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Dr. Joni Guptill, Running in where everyone else is running out
International news can be overwhelming. Famine, earthquakes, typhoons, floods. Desperate refugees. But most of us get to think “that’s awful,” before we put down the phone or turn off the TV and return to the relative peace and stability of Canada, separated from the turmoil by oceans and borders.
Dalhousie medical graduate Dr. Joni Guptill doesn’t have that luxury, nor does she wish for it. After 29 years with Doctors Without Borders—from her early days as a frontline worker through her time as the head of MSF Canada, to her present role as co-ordinator of MSF’s Atlantic Association group—those distant places are very close to her.
“Once you’ve been in that situation the news has a different impact on you,” she says. “You know there are hundreds if not thousands of people suffering without medical attention. The news of people suffering makes you feel like you should be there.”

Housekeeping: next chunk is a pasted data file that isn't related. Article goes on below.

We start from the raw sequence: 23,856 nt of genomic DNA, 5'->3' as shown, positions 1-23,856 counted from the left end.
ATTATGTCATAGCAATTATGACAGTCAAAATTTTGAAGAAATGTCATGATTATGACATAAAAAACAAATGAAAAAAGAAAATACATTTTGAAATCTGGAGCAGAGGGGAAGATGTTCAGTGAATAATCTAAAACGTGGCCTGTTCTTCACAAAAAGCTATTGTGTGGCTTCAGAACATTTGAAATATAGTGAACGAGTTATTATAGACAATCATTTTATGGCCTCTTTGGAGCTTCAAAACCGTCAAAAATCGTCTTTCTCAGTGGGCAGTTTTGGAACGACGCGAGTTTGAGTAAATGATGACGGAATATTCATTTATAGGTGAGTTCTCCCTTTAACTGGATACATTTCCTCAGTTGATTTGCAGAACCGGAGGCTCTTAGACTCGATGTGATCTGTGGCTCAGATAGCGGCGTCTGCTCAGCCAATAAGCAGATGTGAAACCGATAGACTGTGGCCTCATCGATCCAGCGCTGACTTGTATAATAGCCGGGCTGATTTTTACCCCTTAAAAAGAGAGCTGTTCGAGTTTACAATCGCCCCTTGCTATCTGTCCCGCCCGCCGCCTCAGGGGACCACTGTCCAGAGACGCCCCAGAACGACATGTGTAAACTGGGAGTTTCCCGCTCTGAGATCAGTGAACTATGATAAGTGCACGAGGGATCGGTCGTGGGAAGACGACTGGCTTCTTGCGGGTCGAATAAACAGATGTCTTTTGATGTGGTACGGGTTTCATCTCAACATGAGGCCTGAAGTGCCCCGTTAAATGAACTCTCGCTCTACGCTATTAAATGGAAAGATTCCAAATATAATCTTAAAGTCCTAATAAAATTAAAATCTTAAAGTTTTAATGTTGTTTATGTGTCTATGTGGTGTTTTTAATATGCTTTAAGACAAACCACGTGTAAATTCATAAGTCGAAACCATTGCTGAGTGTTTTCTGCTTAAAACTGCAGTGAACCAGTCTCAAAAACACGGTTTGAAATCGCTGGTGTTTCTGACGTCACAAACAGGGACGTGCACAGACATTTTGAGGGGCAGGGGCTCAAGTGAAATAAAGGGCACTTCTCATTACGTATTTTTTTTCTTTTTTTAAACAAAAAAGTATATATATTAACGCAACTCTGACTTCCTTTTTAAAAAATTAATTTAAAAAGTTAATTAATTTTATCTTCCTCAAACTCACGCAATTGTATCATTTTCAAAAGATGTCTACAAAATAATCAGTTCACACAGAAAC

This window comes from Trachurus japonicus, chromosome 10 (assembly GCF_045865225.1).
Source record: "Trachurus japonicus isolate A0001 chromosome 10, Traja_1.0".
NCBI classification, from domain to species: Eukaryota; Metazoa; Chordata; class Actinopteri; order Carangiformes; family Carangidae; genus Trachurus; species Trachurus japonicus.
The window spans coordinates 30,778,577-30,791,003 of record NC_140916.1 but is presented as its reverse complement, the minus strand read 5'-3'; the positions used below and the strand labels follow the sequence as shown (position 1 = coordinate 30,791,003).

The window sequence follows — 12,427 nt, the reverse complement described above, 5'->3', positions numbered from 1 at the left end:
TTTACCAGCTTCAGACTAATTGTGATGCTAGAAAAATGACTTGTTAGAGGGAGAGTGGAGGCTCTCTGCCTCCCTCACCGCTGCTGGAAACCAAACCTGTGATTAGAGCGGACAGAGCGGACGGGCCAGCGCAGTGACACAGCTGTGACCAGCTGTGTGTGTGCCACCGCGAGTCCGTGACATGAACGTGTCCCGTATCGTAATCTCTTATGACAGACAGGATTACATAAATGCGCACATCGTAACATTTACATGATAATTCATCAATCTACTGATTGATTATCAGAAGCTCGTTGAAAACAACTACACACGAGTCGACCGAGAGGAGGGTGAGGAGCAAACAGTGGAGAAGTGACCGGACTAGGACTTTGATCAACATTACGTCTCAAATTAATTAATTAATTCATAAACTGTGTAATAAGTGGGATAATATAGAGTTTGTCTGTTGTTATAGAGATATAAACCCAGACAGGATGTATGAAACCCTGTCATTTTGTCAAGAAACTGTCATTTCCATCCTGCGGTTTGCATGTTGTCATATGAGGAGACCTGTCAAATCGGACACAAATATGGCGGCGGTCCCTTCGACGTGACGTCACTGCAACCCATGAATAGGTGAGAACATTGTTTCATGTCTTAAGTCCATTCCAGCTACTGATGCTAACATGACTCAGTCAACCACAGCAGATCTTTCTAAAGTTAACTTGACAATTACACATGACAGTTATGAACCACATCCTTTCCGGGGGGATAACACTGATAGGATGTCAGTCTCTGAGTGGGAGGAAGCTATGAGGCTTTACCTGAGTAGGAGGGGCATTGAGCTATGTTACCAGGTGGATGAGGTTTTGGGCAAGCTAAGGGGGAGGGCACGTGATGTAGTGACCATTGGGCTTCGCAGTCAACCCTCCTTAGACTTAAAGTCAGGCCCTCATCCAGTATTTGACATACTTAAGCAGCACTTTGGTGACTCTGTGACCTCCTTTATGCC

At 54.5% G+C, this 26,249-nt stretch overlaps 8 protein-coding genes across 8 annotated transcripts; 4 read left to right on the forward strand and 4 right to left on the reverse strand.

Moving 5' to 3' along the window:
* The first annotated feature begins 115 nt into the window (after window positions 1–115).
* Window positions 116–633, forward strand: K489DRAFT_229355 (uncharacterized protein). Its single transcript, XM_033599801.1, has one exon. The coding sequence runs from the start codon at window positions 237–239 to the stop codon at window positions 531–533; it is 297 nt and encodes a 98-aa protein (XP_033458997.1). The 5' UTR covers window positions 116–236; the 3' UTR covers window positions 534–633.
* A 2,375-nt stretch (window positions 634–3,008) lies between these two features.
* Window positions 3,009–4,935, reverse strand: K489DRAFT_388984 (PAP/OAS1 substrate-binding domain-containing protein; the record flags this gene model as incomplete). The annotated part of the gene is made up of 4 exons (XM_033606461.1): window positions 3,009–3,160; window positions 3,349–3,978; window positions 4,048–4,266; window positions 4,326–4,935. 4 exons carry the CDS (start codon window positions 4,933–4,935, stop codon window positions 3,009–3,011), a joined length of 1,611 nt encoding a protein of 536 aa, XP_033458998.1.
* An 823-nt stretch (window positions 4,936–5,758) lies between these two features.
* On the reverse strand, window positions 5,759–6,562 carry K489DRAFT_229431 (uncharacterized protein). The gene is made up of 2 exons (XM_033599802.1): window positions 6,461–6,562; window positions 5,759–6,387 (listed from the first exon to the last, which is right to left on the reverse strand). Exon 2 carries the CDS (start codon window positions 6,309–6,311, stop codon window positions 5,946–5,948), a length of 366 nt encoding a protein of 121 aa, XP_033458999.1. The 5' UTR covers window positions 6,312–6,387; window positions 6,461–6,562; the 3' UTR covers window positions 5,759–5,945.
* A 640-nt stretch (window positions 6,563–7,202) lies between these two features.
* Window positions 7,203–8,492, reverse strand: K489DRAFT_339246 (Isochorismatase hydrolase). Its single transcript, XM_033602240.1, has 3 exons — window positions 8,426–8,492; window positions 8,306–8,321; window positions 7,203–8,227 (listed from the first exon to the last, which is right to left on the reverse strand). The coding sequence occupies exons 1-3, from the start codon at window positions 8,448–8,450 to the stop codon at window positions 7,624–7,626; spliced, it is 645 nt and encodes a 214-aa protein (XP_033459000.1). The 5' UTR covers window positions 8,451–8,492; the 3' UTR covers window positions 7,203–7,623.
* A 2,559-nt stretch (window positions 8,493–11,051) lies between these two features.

Doctors Without Borders, better known internationally as Médecins Sans Frontières or MSF, was founded in 1971 by French doctors and journalists on the principle that people should have access to care regardless of nationality, race, religion or circumstance. Since 1971 they have made a reputation as the organization that goes in when everybody else is heading out.
“MSF is adamant about standing with people and preserving their dignity through very difficult times,” says Dr. Guptill. “I know those people want to live just as much as I want to. They want their children to survive just as much as I want my child to survive. And people know when they’re in dire straits. But it doesn’t seem to take their humanity. They continue to help their neighbours, form communities.”
The drive to help her neighbours was imparted to Guptill through her religious upbringing in Halifax in the 60s and 70s. Her parents were advocates of the tradition of Christianity as service.